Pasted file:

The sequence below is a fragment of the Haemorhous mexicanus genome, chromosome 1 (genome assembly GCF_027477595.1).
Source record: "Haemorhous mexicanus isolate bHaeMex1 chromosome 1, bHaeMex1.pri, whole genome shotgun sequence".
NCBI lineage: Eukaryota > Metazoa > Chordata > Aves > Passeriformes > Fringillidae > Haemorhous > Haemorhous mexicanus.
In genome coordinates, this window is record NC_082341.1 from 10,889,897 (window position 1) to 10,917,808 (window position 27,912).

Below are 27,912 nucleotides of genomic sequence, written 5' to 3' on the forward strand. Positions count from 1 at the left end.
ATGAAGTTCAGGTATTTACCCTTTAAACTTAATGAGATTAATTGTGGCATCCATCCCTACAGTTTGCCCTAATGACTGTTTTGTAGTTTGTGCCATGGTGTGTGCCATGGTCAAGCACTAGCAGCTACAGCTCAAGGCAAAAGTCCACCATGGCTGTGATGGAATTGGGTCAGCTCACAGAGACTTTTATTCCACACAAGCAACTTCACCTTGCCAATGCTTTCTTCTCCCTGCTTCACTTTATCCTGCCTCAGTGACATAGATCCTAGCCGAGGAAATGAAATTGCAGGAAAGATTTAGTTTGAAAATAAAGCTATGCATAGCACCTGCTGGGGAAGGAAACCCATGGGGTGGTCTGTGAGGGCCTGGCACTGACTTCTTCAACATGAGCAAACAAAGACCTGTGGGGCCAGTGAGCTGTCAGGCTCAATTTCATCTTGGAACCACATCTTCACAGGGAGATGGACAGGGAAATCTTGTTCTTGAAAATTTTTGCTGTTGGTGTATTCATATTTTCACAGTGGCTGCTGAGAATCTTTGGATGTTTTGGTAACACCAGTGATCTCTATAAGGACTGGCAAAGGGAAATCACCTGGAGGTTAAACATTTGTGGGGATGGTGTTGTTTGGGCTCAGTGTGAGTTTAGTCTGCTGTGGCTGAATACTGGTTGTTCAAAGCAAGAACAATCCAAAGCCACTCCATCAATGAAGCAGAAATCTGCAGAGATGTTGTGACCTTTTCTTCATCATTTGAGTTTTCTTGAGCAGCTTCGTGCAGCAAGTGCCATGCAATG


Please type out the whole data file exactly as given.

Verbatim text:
The sequence below is a fragment of the Haemorhous mexicanus genome, chromosome 1 (genome assembly GCF_027477595.1).
Source record: "Haemorhous mexicanus isolate bHaeMex1 chromosome 1, bHaeMex1.pri, whole genome shotgun sequence".
NCBI lineage: Eukaryota > Metazoa > Chordata > Aves > Passeriformes > Fringillidae > Haemorhous > Haemorhous mexicanus.
In genome coordinates, this window is record NC_082341.1 from 10,889,897 (window position 1) to 10,917,808 (window position 27,912).

Below are 27,912 nucleotides of genomic sequence, written 5' to 3' on the forward strand. Positions count from 1 at the left end.
ATGAAGTTCAGGTATTTACCCTTTAAACTTAATGAGATTAATTGTGGCATCCATCCCTACAGTTTGCCCTAATGACTGTTTTGTAGTTTGTGCCATGGTGTGTGCCATGGTCAAGCACTAGCAGCTACAGCTCAAGGCAAAAGTCCACCATGGCTGTGATGGAATTGGGTCAGCTCACAGAGACTTTTATTCCACACAAGCAACTTCACCTTGCCAATGCTTTCTTCTCCCTGCTTCACTTTATCCTGCCTCAGTGACATAGATCCTAGCCGAGGAAATGAAATTGCAGGAAAGATTTAGTTTGAAAATAAAGCTATGCATAGCACCTGCTGGGGAAGGAAACCCATGGGGTGGTCTGTGAGGGCCTGGCACTGACTTCTTCAACATGAGCAAACAAAGACCTGTGGGGCCAGTGAGCTGTCAGGCTCAATTTCATCTTGGAACCACATCTTCACAGGGAGATGGACAGGGAAATCTTGTTCTTGAAAATTTTTGCTGTTGGTGTATTCATATTTTCACAGTGGCTGCTGAGAATCTTTGGATGTTTTGGTAACACCAGTGATCTCTATAAGGACTGGCAAAGGGAAATCACCTGGAGGTTAAACATTTGTGGGGATGGTGTTGTTTGGGCTCAGTGTGAGTTTAGTCTGCTGTGGCTGAATACTGGTTGTTCAAAGCAAGAACAATCCAAAGCCACTCCATCAATGAAGCAGAAATCTGCAGAGATGTTGTGACCTTTTCTTCATCATTTGAGTTTTCTTGAGCAGCTTCGTGCAGCAAGTGCCATGCAATG